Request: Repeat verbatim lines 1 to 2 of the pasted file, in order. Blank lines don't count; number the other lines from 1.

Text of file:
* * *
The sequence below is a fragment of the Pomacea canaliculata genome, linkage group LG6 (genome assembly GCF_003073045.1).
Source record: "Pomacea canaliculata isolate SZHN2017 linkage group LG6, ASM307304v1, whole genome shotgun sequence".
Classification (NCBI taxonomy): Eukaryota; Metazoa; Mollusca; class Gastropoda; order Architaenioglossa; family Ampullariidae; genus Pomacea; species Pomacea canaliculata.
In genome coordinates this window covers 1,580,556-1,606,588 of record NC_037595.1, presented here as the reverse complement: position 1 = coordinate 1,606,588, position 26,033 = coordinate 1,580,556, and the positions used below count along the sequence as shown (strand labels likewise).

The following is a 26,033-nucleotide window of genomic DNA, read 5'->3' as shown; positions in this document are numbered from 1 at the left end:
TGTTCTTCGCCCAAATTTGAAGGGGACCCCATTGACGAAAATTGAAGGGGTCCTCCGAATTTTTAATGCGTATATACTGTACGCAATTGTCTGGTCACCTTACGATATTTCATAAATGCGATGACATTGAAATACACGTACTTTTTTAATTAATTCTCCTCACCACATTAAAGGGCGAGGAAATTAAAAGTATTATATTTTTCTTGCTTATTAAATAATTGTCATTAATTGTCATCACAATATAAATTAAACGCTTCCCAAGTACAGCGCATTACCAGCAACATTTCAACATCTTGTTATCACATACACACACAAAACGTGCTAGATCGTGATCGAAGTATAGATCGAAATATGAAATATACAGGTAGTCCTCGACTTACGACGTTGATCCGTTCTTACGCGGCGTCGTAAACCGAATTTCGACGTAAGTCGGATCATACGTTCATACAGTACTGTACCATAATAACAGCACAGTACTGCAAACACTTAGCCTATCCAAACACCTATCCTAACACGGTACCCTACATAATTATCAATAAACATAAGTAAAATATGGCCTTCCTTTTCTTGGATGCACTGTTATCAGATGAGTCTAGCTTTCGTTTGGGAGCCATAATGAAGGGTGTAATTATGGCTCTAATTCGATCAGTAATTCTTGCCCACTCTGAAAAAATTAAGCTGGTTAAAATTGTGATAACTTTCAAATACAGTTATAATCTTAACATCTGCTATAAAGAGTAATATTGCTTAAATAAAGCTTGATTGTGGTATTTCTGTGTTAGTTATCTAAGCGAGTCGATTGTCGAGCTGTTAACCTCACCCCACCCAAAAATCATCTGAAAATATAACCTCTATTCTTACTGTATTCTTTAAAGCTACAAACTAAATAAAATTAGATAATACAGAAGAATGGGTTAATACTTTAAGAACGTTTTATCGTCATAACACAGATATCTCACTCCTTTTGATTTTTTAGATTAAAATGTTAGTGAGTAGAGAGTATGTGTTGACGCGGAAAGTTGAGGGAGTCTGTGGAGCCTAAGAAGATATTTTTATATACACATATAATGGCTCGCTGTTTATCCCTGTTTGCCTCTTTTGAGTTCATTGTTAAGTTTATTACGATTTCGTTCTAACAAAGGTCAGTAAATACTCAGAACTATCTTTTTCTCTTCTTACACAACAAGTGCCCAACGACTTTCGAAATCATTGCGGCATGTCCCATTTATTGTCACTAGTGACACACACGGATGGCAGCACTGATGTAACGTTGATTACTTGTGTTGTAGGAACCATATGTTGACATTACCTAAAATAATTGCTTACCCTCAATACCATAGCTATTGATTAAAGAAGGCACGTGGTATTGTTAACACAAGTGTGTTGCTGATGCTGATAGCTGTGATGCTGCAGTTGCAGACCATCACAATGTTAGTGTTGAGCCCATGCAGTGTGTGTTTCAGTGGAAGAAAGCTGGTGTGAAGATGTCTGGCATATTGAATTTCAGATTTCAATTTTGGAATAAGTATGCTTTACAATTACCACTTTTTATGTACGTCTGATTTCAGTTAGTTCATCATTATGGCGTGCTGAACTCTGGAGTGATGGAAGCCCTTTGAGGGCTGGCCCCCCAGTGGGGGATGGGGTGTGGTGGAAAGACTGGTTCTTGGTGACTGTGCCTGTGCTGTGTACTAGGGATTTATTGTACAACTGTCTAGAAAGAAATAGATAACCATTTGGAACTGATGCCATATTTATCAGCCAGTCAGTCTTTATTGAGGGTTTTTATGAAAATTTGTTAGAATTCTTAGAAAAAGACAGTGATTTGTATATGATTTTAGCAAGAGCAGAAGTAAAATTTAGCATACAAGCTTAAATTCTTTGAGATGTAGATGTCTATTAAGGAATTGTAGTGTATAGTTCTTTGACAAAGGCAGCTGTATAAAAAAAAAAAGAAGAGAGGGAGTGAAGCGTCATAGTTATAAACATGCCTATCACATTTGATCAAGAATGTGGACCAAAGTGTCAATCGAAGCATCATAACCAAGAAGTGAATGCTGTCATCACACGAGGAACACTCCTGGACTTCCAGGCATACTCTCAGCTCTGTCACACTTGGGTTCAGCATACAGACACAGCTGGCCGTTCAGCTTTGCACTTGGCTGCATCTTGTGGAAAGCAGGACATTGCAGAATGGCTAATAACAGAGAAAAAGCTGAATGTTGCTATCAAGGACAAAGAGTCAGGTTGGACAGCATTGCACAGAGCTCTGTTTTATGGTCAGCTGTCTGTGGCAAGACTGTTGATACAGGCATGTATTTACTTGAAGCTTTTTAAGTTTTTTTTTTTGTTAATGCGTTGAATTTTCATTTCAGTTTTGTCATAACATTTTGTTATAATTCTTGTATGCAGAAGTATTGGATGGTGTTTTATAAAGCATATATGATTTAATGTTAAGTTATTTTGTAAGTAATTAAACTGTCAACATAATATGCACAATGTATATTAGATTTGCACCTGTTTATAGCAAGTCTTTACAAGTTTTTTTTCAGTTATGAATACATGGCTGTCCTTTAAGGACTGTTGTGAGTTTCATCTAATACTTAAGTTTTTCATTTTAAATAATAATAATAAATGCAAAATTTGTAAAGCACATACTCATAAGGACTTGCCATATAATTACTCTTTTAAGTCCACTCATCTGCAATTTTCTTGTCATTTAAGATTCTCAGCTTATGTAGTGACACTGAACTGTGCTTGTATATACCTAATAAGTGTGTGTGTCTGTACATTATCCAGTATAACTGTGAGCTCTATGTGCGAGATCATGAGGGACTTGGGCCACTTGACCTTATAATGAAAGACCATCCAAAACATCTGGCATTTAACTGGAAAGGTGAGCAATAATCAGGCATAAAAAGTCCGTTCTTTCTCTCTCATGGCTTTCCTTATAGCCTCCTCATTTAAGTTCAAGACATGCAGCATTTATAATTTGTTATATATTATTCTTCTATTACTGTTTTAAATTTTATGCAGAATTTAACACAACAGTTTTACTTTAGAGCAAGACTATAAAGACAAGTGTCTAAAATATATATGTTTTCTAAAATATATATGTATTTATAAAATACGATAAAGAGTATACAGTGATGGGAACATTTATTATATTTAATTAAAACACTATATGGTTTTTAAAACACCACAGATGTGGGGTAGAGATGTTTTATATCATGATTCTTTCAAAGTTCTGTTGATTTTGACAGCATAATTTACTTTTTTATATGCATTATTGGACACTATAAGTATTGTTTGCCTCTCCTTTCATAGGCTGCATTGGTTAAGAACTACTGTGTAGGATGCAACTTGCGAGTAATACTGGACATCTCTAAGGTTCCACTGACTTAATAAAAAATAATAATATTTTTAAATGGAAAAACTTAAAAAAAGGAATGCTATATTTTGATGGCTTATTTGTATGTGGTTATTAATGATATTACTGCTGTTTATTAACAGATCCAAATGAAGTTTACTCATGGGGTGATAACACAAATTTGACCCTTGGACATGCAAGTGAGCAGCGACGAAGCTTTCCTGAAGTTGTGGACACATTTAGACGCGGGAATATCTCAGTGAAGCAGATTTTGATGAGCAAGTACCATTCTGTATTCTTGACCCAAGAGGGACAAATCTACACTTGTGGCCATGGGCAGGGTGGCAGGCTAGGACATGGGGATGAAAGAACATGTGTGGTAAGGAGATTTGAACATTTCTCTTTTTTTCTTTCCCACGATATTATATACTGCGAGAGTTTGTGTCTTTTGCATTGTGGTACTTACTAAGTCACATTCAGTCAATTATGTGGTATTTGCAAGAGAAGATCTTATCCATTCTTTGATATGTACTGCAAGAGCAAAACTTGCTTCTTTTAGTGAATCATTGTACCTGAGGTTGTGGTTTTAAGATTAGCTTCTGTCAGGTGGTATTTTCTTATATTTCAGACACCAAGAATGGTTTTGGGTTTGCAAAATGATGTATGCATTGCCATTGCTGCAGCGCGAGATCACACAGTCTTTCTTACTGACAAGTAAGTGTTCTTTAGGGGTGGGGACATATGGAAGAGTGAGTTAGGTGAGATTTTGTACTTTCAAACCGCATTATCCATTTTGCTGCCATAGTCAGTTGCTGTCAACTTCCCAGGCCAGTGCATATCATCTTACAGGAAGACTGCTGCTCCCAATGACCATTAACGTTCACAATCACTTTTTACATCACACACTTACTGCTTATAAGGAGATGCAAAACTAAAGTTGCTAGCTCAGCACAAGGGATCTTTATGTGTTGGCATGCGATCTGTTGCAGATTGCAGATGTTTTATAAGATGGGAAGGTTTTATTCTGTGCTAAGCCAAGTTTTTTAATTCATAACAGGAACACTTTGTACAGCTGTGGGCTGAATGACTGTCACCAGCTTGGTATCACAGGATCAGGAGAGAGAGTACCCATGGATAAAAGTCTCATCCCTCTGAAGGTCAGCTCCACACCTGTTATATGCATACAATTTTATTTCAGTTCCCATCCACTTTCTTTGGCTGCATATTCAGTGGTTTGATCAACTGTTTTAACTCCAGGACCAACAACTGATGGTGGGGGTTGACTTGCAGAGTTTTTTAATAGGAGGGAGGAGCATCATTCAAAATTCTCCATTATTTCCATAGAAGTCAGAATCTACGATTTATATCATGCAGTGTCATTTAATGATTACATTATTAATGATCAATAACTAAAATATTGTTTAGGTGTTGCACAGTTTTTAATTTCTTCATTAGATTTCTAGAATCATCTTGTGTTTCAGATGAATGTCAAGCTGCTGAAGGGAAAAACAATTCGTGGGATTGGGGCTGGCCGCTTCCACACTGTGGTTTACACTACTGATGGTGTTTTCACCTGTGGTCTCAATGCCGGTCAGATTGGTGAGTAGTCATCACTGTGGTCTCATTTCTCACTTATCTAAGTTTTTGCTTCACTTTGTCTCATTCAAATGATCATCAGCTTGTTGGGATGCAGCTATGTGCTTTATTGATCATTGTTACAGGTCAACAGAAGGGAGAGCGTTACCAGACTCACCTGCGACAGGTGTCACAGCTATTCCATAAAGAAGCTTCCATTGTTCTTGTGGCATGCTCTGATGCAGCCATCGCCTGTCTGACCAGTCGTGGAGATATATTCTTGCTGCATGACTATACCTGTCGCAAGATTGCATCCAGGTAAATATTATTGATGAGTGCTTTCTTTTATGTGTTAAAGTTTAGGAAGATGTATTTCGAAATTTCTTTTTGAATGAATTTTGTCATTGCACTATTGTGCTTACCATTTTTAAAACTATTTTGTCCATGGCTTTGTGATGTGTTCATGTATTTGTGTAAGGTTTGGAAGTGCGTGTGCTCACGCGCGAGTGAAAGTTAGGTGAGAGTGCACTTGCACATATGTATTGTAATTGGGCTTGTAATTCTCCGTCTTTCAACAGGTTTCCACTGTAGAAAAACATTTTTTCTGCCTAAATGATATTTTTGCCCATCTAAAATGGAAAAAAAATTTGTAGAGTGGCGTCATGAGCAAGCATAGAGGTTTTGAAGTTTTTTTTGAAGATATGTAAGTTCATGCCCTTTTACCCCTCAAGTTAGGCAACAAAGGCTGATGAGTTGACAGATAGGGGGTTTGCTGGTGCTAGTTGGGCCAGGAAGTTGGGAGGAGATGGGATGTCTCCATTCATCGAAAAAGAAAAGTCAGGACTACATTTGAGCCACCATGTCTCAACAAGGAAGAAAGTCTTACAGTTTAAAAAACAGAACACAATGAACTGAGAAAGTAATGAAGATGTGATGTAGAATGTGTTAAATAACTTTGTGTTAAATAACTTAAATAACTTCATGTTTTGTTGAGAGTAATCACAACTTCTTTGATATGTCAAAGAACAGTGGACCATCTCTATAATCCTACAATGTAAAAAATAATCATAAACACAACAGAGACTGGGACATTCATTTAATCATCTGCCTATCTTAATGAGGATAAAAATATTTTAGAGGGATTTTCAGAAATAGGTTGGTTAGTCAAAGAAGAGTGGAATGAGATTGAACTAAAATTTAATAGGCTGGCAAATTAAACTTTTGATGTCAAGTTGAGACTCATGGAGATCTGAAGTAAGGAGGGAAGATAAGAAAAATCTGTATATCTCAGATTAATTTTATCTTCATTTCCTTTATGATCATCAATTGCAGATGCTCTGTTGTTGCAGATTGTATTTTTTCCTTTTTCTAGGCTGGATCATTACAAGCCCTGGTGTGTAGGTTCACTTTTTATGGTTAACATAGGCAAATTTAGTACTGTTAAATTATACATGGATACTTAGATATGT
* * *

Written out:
The sequence below is a fragment of the Pomacea canaliculata genome, linkage group LG6 (genome assembly GCF_003073045.1).
Source record: "Pomacea canaliculata isolate SZHN2017 linkage group LG6, ASM307304v1, whole genome shotgun sequence".